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There is a defined set of tasting note terms, the World Coffee Research Sensory Lexicon which is the basis for the Coffee Taster's Flavor Wheel.

Those terms are intended to name specific tastes and you can take a class to learn how to recognize them.

Since I've not yet taken such a class, I can't testify to the reliability or utility of "flavor notes" on packages, but surely some writers are way off in fantasy land.

Furthermore, some staffers at big coffee chains are not even clear on the distinction between flavor notes and added flavoring!

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R Mac seems to focus a lot on the brewing, which is certainly important. Another factor, which is equally important, is roasting. The way beans are roasted (and the selection procedure that the roaster uses) can make any steps you take when brewing moot.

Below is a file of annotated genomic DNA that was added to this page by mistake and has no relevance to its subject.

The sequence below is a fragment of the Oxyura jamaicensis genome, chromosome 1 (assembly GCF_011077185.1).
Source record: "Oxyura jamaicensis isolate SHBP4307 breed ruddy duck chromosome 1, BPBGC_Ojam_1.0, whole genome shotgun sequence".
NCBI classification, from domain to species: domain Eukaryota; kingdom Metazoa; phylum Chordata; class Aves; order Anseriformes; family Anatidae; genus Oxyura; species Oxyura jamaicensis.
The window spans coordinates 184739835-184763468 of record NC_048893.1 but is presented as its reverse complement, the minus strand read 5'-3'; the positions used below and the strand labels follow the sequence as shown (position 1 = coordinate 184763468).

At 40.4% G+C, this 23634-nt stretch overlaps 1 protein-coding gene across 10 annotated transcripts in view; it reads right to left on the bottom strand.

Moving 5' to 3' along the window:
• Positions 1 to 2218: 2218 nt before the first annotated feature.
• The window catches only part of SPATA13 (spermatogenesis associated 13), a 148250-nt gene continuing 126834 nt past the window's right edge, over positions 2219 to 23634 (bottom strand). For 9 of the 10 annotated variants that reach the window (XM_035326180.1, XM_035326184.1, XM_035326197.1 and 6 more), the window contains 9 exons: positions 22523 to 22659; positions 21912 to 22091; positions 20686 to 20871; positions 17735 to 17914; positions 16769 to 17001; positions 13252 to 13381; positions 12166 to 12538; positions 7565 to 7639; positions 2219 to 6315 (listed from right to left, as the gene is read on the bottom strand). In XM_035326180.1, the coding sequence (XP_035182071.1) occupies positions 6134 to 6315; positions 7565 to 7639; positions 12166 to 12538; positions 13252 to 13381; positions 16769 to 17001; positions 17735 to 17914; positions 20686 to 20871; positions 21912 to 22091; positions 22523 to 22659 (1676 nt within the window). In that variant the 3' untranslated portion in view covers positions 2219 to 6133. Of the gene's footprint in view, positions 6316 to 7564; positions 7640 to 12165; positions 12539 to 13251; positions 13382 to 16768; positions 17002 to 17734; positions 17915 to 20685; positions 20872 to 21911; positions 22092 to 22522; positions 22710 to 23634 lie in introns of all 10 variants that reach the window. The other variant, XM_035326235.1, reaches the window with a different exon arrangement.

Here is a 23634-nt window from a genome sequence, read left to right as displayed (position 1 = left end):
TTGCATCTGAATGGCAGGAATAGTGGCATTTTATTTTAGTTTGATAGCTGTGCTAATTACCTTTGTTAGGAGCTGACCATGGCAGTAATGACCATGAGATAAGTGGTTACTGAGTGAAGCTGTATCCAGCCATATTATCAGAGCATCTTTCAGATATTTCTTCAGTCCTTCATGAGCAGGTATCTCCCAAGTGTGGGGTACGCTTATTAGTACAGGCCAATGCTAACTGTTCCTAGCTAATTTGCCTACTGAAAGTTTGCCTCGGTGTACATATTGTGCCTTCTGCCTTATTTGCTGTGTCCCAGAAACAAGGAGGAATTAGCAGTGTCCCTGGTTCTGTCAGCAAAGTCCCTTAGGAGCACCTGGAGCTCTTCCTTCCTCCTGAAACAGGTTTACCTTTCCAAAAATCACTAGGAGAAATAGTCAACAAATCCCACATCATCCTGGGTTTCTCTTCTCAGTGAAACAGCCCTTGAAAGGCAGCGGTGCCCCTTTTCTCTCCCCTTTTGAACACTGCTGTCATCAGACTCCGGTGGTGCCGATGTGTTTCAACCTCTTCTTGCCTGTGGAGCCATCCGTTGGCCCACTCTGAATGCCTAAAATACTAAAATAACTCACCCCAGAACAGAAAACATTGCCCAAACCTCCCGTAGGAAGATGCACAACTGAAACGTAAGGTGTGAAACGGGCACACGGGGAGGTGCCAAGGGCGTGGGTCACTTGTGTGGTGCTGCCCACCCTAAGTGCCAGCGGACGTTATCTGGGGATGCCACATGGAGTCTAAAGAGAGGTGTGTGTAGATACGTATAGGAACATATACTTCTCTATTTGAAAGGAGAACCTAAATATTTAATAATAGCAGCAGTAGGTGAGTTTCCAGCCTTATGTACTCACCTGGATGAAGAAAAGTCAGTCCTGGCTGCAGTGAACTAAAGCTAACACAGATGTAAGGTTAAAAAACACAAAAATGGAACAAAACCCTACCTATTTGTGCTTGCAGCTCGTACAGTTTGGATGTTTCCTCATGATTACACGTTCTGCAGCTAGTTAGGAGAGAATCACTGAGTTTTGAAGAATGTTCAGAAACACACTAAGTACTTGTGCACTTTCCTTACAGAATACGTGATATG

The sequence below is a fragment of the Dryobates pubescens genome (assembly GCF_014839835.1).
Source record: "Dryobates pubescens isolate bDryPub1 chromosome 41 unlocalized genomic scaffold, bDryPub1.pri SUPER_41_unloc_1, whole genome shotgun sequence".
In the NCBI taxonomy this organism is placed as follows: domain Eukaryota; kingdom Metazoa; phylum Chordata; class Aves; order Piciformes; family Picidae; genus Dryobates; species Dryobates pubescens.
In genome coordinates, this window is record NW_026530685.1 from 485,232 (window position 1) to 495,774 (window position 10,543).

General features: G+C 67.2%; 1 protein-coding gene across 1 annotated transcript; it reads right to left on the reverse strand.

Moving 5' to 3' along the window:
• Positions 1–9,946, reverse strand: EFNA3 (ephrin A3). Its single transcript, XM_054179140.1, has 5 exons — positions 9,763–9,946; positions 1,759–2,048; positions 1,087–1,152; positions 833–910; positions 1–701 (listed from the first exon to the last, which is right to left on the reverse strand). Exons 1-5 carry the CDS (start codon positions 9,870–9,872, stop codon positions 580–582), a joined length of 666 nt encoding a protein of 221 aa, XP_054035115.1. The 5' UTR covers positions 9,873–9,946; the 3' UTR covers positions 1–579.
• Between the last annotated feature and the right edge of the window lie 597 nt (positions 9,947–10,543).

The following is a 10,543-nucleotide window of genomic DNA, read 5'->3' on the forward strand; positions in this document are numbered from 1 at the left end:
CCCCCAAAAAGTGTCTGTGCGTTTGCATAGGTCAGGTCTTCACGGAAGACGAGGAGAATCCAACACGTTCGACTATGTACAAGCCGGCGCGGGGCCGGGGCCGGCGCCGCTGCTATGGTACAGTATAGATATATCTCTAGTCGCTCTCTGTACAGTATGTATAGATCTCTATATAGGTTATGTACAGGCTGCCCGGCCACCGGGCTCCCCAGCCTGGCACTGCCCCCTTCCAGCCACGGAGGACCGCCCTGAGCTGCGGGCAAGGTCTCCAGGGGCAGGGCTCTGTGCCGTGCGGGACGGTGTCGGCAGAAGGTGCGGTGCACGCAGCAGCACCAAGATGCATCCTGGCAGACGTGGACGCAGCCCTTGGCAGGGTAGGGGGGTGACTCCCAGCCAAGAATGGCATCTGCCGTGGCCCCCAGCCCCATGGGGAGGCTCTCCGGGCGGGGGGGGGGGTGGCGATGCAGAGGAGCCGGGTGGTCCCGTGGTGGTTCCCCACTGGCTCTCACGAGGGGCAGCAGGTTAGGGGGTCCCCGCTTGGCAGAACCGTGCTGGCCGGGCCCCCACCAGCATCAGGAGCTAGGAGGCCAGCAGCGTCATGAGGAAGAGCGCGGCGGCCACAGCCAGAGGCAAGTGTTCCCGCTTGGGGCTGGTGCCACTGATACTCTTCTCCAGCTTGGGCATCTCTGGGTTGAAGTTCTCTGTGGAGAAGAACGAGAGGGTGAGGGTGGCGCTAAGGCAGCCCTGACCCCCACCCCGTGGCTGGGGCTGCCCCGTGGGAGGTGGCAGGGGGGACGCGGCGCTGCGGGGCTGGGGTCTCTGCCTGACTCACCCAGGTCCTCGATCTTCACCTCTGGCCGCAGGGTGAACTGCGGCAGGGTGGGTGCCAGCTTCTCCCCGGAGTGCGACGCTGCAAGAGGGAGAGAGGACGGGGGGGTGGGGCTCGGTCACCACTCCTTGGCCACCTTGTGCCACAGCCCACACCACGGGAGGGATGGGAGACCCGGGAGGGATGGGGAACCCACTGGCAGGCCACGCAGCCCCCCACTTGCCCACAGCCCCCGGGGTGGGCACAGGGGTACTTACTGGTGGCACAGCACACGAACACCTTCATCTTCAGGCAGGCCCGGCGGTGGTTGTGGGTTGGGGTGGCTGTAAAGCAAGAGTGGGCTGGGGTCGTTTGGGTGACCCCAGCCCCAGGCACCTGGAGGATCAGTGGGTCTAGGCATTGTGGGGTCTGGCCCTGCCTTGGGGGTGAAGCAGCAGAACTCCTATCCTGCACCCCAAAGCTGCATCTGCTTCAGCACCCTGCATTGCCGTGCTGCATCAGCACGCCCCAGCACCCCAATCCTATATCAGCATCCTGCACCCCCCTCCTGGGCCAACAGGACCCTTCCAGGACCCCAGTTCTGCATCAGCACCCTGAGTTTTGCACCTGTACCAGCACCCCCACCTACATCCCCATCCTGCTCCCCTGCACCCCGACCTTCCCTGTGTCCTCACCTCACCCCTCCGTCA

As for your question, the easiest way to find out would be to taste coffees in a blinded cupping. Cupping is a way of tasting where the brew procedure is set (e.g. by the Speciality Coffee Association), using as little variations that may affect the taste of the coffee. The reason this is done is to enable comparing multiple coffees with the brewing method being as little of a factor as possible. The blinded aspect means tasters don't know which coffee they're tasting. For example, each tasting participant could be assigned coffees as a number.

During the cupping, tasters fill in a standardised form, which considers a number of aspects: smell, taste, and flavor, among others. When the cupping is finished, the forms can be collected and compared. Based on the results, one can determine if the tastes are there or just made up.